An international team of astronomers on Thursday unveiled the first image of a supermassive black hole at the center of our Milky Way galaxy – a cosmic body known as Sagittarius A*.
The image – produced by a global team of scientists known as the Event Horizon Telescope (EHT) Collaboration – is the first, direct visual confirmation of the presence of this invisible object, and comes three years after the first image of a black object from a distant galaxy. hole.
“It is very exciting to show you this best image of Sagittarius A* today,” EHT project director Huib van Langvelde said at a press conference in Garching, Germany.
Black holes are regions of space where the gravitational pull is so strong that nothing, including light, can escape.
Thus the image does not depict the black hole itself, as it is completely dark, but rather the glowing gas that surrounds the event – which is four million times more massive than our Sun – in a luminous ring of bending light. .
“These unprecedented observations have greatly improved our understanding of what happens at the center of our galaxy,” said Geoffrey Bower, EHT project scientist at Academia Sinica in Taiwan.
Bower also said in a statement by the French National Center for Scientific Research (CNRS) that the observations had “provided new insights into how these massive black holes interact with their surroundings”.
The results have been published in The Astrophysical Journal Letters.
– virtual telescope –
Sagittarius A* – abbreviated to SGR A*, pronounced “Sad-a-Star” – owes its name to its location in the direction of the constellation Sagittarius.
It has been assumed to exist since 1974, with the detection of an unusual radio source at the center of the Milky Way.
In the 1990s, astronomers mapped the orbits of the brightest stars near the center of the Milky Way, confirming the presence of a supermassive compact object there – work that led to the 2020 Nobel Prize in Physics.
Although the presence of a black hole was thought to be the only plausible explanation, the new image provides the first direct visual evidence.
Because it is 27,000 light-years away from Earth, it appears in the sky to be the size of a doughnut on the Moon.
Capturing images of such a distant object requires building an “Earth-sized” virtual telescope called the EHT to link eight giant radio observatories across the planet.
These include the Institute for Millimeter Radio Astronomy (IRAM) 30-meter telescope in Spain, the most sensitive single antenna in the EHT network.
EHT observed Sgr A* continuously for several hours to several nights – a similar idea to long-exposure photography and the same process used to produce the first image of a black hole released in 2019.
That black hole is called M87* because it is in the Messier 87 galaxy.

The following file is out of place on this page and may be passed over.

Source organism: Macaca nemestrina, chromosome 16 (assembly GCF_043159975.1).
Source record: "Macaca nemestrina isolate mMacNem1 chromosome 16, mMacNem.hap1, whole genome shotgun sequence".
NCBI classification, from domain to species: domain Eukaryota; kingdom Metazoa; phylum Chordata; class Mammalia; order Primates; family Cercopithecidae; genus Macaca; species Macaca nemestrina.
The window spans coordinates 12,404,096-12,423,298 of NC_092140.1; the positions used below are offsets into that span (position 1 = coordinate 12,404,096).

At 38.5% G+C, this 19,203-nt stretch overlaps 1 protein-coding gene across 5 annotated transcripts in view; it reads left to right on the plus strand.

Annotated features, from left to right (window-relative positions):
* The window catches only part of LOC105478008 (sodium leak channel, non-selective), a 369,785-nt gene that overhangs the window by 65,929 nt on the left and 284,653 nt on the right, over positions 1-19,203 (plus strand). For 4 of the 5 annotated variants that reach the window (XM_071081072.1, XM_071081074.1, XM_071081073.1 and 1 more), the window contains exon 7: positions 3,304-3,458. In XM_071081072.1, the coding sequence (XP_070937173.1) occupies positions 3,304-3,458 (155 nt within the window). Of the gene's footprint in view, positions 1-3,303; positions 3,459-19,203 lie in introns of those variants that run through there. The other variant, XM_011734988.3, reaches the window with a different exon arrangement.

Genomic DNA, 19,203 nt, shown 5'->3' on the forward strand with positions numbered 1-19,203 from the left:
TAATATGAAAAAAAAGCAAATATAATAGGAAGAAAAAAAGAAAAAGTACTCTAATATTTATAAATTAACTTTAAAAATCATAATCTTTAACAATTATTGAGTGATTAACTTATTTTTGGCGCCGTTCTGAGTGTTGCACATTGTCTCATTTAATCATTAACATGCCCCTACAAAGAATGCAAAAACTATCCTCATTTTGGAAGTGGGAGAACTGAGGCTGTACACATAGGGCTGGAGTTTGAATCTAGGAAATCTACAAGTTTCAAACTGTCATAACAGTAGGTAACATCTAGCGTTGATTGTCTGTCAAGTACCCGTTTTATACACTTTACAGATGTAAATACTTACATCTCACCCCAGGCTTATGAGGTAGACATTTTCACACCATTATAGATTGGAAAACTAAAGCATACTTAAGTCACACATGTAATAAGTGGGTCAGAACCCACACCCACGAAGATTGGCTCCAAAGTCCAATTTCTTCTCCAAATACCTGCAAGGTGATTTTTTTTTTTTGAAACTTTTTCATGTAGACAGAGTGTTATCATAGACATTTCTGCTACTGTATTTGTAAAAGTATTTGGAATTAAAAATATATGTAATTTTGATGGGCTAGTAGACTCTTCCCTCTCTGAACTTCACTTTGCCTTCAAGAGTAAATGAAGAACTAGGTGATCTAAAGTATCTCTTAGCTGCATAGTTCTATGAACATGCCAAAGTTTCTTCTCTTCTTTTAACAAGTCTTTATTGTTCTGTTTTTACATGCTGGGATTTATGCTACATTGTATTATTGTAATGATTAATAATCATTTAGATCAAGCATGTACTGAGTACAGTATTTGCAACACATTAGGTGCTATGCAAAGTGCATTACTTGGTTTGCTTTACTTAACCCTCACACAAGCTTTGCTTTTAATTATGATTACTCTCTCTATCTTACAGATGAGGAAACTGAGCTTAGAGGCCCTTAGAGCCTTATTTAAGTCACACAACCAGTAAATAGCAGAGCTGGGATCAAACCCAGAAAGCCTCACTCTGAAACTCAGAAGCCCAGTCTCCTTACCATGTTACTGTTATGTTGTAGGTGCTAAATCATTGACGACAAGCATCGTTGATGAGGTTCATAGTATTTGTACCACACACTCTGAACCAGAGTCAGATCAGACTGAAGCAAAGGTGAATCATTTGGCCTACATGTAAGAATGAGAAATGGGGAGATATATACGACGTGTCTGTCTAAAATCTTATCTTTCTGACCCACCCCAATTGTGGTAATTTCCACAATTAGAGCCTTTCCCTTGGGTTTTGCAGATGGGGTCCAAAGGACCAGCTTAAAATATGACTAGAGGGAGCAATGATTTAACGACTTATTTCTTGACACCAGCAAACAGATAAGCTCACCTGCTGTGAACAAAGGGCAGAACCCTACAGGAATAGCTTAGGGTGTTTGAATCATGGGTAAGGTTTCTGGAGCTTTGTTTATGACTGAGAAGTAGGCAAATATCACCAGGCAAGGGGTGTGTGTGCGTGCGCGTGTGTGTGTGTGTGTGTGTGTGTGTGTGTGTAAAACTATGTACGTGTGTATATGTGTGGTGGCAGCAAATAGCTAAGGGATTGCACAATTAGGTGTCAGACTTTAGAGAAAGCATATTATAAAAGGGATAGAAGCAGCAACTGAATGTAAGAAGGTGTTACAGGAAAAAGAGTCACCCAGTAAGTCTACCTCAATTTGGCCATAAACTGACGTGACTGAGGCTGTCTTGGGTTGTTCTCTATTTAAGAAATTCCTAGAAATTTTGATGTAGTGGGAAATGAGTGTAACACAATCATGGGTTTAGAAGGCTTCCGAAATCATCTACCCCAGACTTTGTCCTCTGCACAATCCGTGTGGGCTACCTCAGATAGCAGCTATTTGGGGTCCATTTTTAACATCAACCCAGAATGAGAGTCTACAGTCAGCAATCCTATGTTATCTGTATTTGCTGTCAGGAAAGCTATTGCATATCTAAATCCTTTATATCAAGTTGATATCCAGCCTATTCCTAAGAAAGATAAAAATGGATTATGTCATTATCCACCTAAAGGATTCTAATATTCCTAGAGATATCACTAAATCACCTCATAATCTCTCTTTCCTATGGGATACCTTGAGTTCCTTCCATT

– moving target –
The two black holes have surprising similarities, despite the fact that Sgr A* is 2,000 times smaller than M87*.
“Close to the edge of these black holes, they look surprisingly similar,” said Sera Markoff, co-chair of the EHT Science Council and Professor at the University of Amsterdam.
Both behaved as predicted by Einstein’s 1915 theory of general relativity, which holds that the force of gravity arises from the curvature of space and time, and that cosmic objects change this geometry.
Despite the fact that SGR A* is very close to us, imaging presented unique challenges.
The gas around both black holes moves at the same speed, close to the speed of light. But while it took several days and weeks to orbit the larger M87*, it completed the orbit of Sgr A* in a matter of minutes.
The brightness and pattern of the gas around SGR A* changed rapidly as the team observed it, said EHT scientist Chi-Kwan Chan of the University of Arizona, “little bit trying to get a clear picture of a puppy chasing its tail.” like”. ,
Moving targets required researchers to develop complex new tools.
The resulting image – the work of more than 300 researchers in 80 countries over a period of five years – is the average of several images that reveal the invisible monster lurking at the center of the galaxy.
Scientists are now eager to compare the two black holes to test theories about how the gas behaves around them – a poorly understood phenomenon thought to play a role in the formation of new stars and galaxies.
The investigation of black holes – particularly their infinitely small and dense centers known as singularities, where Einstein’s equations break down – has helped physicists deepen their understanding of gravity and develop a more advanced theory. can help.
(This story has not been edited by NDTV staff and is auto-generated from a syndicated feed.)